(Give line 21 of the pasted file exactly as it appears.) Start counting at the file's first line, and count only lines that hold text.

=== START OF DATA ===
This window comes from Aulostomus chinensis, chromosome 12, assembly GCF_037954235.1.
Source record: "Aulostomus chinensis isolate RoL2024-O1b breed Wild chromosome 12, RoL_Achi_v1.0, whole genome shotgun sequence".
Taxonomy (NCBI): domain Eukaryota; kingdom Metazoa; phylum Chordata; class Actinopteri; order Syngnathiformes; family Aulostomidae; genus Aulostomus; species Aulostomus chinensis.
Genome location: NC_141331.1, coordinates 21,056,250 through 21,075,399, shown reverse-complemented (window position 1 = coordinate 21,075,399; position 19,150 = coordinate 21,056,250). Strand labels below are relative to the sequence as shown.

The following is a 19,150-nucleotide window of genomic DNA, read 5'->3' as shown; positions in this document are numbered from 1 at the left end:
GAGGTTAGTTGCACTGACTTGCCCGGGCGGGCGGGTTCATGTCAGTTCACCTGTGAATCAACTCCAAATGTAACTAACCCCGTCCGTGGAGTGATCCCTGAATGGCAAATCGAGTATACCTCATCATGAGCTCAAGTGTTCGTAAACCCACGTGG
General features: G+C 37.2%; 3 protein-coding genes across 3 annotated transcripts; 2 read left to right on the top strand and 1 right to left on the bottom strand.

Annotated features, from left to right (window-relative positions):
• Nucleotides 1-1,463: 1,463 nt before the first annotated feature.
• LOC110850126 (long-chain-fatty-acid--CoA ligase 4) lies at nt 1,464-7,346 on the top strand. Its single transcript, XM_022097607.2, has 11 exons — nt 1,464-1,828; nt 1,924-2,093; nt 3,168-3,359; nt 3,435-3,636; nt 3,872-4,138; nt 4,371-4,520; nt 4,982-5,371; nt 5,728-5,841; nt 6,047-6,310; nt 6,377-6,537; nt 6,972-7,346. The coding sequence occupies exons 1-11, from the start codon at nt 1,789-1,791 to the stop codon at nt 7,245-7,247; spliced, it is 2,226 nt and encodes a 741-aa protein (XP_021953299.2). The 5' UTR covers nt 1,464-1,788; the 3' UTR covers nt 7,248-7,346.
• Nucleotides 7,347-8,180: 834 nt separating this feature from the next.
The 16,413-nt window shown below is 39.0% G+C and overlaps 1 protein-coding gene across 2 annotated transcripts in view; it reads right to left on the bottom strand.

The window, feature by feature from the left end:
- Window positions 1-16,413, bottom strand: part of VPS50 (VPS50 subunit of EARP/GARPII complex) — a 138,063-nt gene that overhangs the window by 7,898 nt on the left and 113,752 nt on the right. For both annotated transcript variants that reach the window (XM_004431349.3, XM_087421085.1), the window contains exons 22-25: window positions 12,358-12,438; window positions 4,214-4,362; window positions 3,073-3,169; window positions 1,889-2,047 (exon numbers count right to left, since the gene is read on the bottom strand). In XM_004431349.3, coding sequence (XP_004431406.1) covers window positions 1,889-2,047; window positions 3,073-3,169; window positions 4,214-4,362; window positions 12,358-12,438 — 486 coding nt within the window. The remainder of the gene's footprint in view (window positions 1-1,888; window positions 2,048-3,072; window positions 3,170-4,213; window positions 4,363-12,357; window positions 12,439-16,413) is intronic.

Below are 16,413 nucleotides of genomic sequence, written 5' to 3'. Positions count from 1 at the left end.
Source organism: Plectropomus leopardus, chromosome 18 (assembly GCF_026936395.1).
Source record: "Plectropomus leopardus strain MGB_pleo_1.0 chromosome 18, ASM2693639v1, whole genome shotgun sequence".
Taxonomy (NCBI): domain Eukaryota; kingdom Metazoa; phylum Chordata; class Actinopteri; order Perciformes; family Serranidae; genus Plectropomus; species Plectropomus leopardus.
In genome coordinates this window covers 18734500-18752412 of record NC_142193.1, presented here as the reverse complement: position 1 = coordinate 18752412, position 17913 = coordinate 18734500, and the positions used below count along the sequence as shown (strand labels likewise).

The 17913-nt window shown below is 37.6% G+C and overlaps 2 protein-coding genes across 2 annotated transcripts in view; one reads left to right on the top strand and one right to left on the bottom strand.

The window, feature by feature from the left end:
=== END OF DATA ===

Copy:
The window, feature by feature from the left end: